Savasana, corpse/final resting pose, is a reminder that our practice, all the “work” we bring onto the mat, is rounded out with rest. Savasana is all about surrender – letting your body become, well, corpse-like, melting into and fully supported by the earth beneath you. And while it is also a time to surrender thoughts and activity in our mind, rather than checking out, it’s an invitation to check in. Savasana is not a pose that comes after our practice, it is an essential part of our practice – more than just a time to rest and restore, it’s a time where we fully absorb and integrate everything that came before it – in the asana (posture) practice we often use the phrase “muscle memory” – savasana is where those memories become deeply embedded, where things “sink in”. With winter on the way, you can think of our practice as making a hearty soup– we start with water or broth and uncooked vegetables (step onto our mat, sit and center), apply heat to bring things to a boil and then let things simmer and continue to soften (the entirety of our asanas with ujjayi breath) – when everything has sufficiently softened we remove the pot from heat and let it sit covered for a period of time. This has the dual effect of letting things cool down and for flavors to more fully develop – which is exactly what we welcome with the practice of Savasana.
“Each night, when I go to sleep, I die. And the next morning, when I wake up, I am reborn.”
– Mahatma Gandhi
While Savasana isn’t an invitation to go to sleep – though if that does happen it may just be telling you that you are in need of more sleep – in the spirit of it being “corpse pose” it is an invitation to “die” – to let go of everything that came before it, for closure – and in the same way, we emerge from Savasana “reborn” – refreshed, open, ready to experience and explore the world. Savasana is a constant reminder to balance out everything we do, our get up and go, with some lie down and let go – who would think we could get so much something from doing nothing? Namaste.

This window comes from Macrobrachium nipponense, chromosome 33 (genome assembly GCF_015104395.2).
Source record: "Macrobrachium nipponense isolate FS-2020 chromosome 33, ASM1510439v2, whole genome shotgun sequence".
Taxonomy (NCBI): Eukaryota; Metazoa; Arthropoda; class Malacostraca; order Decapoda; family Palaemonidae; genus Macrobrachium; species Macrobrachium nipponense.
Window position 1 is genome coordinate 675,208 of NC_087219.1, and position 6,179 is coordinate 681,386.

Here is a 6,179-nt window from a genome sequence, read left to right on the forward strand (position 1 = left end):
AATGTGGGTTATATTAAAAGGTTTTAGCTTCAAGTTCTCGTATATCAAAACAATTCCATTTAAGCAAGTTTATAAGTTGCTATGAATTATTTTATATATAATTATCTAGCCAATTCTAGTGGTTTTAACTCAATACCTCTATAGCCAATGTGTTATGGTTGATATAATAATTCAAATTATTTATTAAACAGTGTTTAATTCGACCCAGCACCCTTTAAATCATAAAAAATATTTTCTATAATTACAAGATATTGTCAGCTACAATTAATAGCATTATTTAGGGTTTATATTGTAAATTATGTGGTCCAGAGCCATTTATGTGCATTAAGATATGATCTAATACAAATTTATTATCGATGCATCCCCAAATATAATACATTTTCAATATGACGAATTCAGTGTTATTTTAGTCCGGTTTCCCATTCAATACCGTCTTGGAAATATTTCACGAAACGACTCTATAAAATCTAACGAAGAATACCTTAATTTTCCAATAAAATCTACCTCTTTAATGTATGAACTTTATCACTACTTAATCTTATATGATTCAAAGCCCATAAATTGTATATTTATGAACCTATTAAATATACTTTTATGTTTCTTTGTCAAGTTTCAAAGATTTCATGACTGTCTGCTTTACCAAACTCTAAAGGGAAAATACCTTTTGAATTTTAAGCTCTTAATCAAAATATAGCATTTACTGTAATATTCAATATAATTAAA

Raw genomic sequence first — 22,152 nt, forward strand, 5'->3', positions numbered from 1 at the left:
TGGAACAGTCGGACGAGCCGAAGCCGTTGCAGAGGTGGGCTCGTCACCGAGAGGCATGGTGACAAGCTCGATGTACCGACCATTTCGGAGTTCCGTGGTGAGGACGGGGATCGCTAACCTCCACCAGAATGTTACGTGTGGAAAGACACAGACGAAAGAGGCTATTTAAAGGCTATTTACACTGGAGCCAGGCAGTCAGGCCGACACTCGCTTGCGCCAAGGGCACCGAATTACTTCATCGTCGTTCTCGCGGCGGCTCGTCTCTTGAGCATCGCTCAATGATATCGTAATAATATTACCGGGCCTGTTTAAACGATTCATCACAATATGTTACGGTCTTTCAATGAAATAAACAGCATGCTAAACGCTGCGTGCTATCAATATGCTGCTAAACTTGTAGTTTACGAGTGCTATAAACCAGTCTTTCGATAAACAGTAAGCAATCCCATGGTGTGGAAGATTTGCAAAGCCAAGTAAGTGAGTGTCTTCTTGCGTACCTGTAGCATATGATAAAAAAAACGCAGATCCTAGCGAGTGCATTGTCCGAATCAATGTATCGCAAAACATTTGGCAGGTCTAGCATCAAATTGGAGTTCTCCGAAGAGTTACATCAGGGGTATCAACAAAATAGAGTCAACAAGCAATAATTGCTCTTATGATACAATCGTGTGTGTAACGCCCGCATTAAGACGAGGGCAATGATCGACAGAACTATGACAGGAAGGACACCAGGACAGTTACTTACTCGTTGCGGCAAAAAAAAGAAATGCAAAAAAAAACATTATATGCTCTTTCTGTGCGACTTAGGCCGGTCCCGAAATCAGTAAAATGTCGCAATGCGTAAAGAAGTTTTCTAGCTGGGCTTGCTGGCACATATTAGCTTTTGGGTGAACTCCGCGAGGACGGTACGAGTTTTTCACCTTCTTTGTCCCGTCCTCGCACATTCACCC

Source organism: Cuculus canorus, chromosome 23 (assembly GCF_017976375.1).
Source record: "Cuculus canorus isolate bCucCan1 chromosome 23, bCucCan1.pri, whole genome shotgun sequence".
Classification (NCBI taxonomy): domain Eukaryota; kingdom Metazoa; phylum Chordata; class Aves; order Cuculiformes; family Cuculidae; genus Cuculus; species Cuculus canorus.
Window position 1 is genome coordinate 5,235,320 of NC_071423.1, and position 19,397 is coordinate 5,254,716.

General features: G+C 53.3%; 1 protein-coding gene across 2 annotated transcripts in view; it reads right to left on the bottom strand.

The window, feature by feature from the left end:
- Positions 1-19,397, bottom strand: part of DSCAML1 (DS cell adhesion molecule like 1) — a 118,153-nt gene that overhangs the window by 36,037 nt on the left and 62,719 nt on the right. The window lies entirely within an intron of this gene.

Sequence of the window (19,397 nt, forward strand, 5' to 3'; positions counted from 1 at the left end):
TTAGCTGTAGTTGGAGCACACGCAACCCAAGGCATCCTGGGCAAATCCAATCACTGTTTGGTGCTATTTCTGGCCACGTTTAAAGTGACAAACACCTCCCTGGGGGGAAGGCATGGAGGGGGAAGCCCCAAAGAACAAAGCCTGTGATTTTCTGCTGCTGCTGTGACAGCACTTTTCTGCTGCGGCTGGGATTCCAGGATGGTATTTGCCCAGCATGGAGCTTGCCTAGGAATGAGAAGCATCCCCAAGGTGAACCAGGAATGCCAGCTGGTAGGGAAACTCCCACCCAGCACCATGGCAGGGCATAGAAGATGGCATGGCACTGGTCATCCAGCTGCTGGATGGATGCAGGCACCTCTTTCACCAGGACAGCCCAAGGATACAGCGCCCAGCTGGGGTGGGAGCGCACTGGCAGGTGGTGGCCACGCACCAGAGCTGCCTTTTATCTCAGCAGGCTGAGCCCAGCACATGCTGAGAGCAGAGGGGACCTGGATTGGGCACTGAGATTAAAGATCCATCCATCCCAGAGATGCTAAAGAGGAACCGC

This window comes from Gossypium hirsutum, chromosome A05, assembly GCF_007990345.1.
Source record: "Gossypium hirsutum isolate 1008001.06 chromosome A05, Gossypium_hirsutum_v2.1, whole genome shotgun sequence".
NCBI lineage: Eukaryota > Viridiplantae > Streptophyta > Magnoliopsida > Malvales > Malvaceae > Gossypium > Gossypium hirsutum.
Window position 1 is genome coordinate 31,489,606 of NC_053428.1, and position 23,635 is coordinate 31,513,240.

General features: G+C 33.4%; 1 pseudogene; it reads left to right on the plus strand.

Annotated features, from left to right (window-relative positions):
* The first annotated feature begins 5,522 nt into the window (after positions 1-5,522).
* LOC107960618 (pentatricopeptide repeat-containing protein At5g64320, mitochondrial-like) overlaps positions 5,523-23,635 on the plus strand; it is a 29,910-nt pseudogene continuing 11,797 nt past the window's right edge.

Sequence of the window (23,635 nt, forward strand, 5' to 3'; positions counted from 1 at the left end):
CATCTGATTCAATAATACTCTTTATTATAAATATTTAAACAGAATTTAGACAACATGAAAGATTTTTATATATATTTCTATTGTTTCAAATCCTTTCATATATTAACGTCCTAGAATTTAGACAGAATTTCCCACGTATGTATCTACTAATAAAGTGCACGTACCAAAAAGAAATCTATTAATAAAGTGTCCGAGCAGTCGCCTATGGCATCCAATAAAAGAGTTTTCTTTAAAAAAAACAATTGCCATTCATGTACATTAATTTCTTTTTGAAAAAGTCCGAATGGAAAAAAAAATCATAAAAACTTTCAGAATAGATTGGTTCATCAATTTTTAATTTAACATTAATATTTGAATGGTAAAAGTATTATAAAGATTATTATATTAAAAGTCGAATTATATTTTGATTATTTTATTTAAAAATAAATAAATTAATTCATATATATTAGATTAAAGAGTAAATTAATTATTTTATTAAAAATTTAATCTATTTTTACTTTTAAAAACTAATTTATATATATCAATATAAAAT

Start by lying on your back. If you are in the second or third trimester of pregnancy lie on your left side to avoid putting pressure on the vena cava vein.
Take the time to set yourself for surrender – note any discomfort and make adjustments – for example, take the pose with bent knees or use a bolster or blocks under your legs for lower back pain, a blanket under your head, widen your arms away from your body so the backs of your hands can lay flat. Discomfort can also take the form of being cold – a second layer or blanket may be something you consider if this proves a distraction.
Even after you are comfortable, it’s always helpful to take a scan of the body from feet to top crown of head to see where you may have physical resistance or aren’t letting go.
In a similar vein, if you find yourself restless at the start you can let your head roll from side to side, decreasing the amount of roll until it eventually finds center. If you find yourself distracted and wandering, you can bring yourself back to the moment by focusing on your now “natural” inhales and exhales or even a mantra. You can do that same to bring yourself back if you are nodding off.
Give yourself all the time you need in Savasana – it’s recommended you give yourself at least 5 minutes and feel free to take 5, 10 or more based on how long you practiced prior and what you need.
To come out of Savasana, you can start by letting your breath become more full, wiggle your fingers and toes to reawaken your body, bend your knees and bring your feet flat onto the earth, extend your arms overhead and roll off to your right side, making a pillow out of your right biceps. You can find several explanations for rolling to the right, it’s often said that it has a calming effect, which is desired if you plan to sit in meditation, or that the heart sits on the left side and therefore lying on the right keeps it free of pressure.
Once you have adjusted on your right side, bring yourself up to sit. You can press your left hand into the earth to do this, letting your head be the last thing to come up.
Find a comfortable cross legged seat in whatever variation you please. Whether you choose to continue with meditation or are bringing your practice to a close, give yourself a few breaths to take in the moment and seal in your practice.